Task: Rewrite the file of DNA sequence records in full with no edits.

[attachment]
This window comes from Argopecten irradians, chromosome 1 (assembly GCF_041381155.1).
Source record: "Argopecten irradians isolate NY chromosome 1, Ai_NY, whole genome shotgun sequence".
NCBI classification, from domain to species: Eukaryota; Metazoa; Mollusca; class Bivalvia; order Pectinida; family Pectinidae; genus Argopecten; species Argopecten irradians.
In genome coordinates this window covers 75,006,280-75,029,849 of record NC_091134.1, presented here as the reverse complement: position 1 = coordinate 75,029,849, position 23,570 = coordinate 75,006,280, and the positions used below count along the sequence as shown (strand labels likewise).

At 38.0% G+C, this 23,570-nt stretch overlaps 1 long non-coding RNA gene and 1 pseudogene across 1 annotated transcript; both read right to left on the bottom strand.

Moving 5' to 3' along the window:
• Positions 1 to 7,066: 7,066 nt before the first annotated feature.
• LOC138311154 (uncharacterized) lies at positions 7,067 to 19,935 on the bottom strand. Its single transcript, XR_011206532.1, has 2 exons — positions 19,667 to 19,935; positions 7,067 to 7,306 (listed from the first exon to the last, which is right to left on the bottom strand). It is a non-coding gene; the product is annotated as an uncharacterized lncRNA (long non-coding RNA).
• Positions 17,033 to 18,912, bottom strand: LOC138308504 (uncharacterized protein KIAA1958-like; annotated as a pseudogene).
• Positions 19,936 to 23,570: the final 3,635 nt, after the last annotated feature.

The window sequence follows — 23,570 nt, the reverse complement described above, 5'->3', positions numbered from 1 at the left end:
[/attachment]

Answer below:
This window comes from Argopecten irradians, chromosome 1 (assembly GCF_041381155.1).
Source record: "Argopecten irradians isolate NY chromosome 1, Ai_NY, whole genome shotgun sequence".
NCBI classification, from domain to species: Eukaryota; Metazoa; Mollusca; class Bivalvia; order Pectinida; family Pectinidae; genus Argopecten; species Argopecten irradians.
In genome coordinates this window covers 75,006,280-75,029,849 of record NC_091134.1, presented here as the reverse complement: position 1 = coordinate 75,029,849, position 23,570 = coordinate 75,006,280, and the positions used below count along the sequence as shown (strand labels likewise).

At 38.0% G+C, this 23,570-nt stretch overlaps 1 long non-coding RNA gene and 1 pseudogene across 1 annotated transcript; both read right to left on the bottom strand.

Moving 5' to 3' along the window:
• Positions 1 to 7,066: 7,066 nt before the first annotated feature.
• LOC138311154 (uncharacterized) lies at positions 7,067 to 19,935 on the bottom strand. Its single transcript, XR_011206532.1, has 2 exons — positions 19,667 to 19,935; positions 7,067 to 7,306 (listed from the first exon to the last, which is right to left on the bottom strand). It is a non-coding gene; the product is annotated as an uncharacterized lncRNA (long non-coding RNA).
• Positions 17,033 to 18,912, bottom strand: LOC138308504 (uncharacterized protein KIAA1958-like; annotated as a pseudogene).
• Positions 19,936 to 23,570: the final 3,635 nt, after the last annotated feature.

The window sequence follows — 23,570 nt, the reverse complement described above, 5'->3', positions numbered from 1 at the left end: